Bianca Andreescu’s victory last month over three-time Grand Slam Champion Angelique Kerber at Indian Wells ranks as arguably the most significant victory in recent Canadian tennis history. Given the fact that her title victory came at such a marquee event, it will undoubtedly have a lasting and far-reaching impact in terms of growing the sport in Canada.
As many tennis observers are aware Andreescu has been on the sidelines recently because of a shoulder tear. It’s the same injury which forced her to retire in her fourth round match of the Miami Open against Anett Kontaveit of Estonia. It’s also kept her out of Canada’s recent Fed Cup tie against the Czech Republic. But the good news is that time off has served her well and she may be back in action as soon as early May for the upcoming Mutua Madrid Open – so it’s safe to say that more big victories are in store for the rising young Canadian.
On the topic of recent notable Canadian victories in high profile matches, there was Denis Shapovalov’s shocking win in Montreal over Rafael Nadal at the 2017 Rogers Cup. Going back a little bit, in July of 2016, Milos Raonic defeated Roger Federer to reach the finals of Wimbledon. And then, there was Eugenie Bouchard’s victory over Simona Halep which propelled her to the finals of Wimbledon in 2014.
Despite their impressive runs, Shapovalov lost in the semis of the 2017 Rogers Cup; Raonic would lose to Andy Murray in straight sets in the finals of Wimbledon in 2016; and Bouchard would get dominated by Petra Kvitova in the finals of Wimbledon in 2014.
Of all the current Canadian singles competitors, Raonic – who made his big breakthrough at the 2011 Australian Open – has been the most consistent and successful up to this point. The former world No. 3 has won eight ATP tournaments in his career but has yet to win a 1000 level event or a Grand Slam.
So when the 18-year-old Andreescu from Mississauga, Ontario battled pain and exhaustion to overcome Kerber 6-4, 3-6, 6-4, it was a victory that inspired a nation because it served as validation that a Canadian singles competitor can win the big one.
In winning the BNP Paribas Open at Indian Wells, Andreescu became the youngest woman to win the prestigious tournament since Serena Williams defeated Steffi Graf in 1999 to capture the title at the age of 17.
“It’s incredible to have my name beside so many incredible champions. It’s a dream come true,” said Andreescu, who also became the first WTA wildcard entrant to win the event.
“It’s been a crazy ride. Truly a Cinderella story. Naomi did this last year. And now to be able to have my name in front of so many amazing champions – it means the world to me.”
Given how far she’s come, it might be surprising to some that the 5’7″ Canadian teen started off her 2019 season ranked 152nd in the world. Having qualified for the ASB Classic in Auckland, she made an eye-opening run to the finals where she lost in three sets to Julia Goerges of Germany.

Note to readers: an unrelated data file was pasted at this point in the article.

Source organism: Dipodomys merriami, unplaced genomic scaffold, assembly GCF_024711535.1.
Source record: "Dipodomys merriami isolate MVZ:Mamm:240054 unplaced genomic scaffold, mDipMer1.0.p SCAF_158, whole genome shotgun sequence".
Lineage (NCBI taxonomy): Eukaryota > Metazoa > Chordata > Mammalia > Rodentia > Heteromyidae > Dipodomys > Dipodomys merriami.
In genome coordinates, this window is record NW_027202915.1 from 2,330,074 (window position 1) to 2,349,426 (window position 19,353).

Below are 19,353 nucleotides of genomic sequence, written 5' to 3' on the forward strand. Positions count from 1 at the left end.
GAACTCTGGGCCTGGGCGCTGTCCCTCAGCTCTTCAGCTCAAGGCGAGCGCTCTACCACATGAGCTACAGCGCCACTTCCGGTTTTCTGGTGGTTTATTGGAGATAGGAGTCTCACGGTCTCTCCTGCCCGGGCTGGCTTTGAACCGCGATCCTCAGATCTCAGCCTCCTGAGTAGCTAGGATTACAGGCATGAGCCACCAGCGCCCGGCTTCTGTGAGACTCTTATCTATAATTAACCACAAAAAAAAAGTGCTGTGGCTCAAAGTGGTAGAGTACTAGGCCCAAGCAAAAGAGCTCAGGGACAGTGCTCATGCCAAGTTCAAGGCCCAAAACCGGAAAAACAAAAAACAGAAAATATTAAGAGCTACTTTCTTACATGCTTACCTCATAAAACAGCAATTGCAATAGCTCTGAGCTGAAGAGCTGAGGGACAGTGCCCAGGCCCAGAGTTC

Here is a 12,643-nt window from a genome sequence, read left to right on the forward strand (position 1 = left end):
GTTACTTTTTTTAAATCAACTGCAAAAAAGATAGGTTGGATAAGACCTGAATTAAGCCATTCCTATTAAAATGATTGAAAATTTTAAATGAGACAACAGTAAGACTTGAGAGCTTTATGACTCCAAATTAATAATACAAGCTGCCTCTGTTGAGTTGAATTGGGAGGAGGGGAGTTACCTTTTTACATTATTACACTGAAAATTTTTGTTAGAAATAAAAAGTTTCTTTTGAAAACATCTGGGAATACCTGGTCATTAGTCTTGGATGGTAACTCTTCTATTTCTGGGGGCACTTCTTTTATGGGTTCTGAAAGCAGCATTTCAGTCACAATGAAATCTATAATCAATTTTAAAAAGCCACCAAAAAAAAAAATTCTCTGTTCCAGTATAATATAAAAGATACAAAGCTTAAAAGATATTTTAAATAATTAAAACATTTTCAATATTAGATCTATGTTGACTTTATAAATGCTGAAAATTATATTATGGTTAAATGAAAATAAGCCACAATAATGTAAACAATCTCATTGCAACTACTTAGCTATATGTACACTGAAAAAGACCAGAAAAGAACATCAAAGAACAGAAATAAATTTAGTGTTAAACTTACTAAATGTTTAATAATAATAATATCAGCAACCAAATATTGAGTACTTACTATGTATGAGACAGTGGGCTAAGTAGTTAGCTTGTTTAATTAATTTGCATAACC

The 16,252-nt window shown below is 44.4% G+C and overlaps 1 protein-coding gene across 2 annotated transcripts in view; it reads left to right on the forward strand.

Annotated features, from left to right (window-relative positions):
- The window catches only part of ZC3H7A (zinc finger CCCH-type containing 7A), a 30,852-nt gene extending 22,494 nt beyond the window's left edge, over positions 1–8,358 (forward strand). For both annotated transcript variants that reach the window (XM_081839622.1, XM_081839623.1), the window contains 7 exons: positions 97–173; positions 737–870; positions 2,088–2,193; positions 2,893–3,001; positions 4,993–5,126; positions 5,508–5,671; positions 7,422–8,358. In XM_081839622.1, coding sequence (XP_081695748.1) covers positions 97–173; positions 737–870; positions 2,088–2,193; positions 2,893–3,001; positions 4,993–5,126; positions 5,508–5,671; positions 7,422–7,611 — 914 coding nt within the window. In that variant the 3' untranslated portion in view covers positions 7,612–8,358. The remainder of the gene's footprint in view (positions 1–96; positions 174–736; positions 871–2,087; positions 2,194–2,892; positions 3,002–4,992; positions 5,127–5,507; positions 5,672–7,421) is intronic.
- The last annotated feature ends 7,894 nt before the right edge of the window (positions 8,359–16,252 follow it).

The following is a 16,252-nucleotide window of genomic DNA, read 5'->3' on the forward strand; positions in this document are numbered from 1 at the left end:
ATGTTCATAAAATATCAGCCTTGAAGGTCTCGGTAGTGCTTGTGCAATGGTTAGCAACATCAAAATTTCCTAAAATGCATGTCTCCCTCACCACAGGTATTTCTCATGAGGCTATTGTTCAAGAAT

While she won the Oracle Challenger in late January and made a run to the semifinals at the Abierto Mexicano in February, not many would have picked her to win at Indian Wells, especially given the names entered included Naomi Oaska, Serena Williams, Karolina Pliskova – just to name a few.
In her magical title run, Andreescu managed to beat six seeded players – including 2018 WTA year-end champ Elina Svitolina and former world No. 1 Garbine Muguruza.
The rising young star admits her victory against Kerber may not have been possible without the words of wisdom from her coach, Sylvain Bruneau, during an injury timeout in the third set.
“That moment was everything to me. He really helped me in that moment with such incredible words. The way he says things, it really gives me chills. So I’m glad I called him at that moment,” she pointed out.
“At that point, I was really, really tired, but at that point I was, like, mind over matter. That’s what helped me win today.”
Looking at the bigger picture, Andreescu is well aware of the far-reaching impact of her hard fought championship win at Indian Wells.
“I think this win will definitely give many people confidence, young athletes, maybe aspiring athletes also. And I’m just 18, so, yeah, if I can do it, they can also,” noted Andreescu, who received a Twitter shout out from Canada’s Prime Minister after her big win in California.
Having known Andreescu since their days as juniors, Shapovalov is eager to share his thoughts about the breakthrough success of his longtime friend.
“It’s unbelievable to see her doing so well,” said the 2016 Junior Wimbledon champ at the recent Miami Open. “Honestly, it’s insane what she’s doing. I mean, not even I could believe it, and I know how good and talented she is. So it’s great to see it from her.”
While Raonic’s success since his breakthrough success at the 2011 Aussie Open has created the belief that a Canadian singles tennis player can compete and have success at the highest level, Andreescu’s victory at Indian Wells now takes it one step further. In essence, her title victory at Indian Wells becomes a shining example that a Canadian singles tennis player can indeed win on the biggest stage also.
Given that recent Miami Open semifinalist Felix Auger-Aliassime and Andreescu are still only 18 years of age and Shapovalov just recently turned 20, it appears the three young Canadians will take turns in pushing the bar even higher for each other – and those coming up the ranks – in the years to come.
Perhaps Auger-Aliassime put it best at the Miami Open when speaking about the significance of Andreescu’s recent title for tennis in Canada.
“Having examples like this in the country is crucial. I remember for me it was,” said Auger-Aliassime, who looked up to the breakthrough success of Raonic as inspiration.
“To be able now to give back and inspire younger kids is a privilege. Hopefully we can all – in our separate ways – keep playing well and motivate us and see how far we can go.”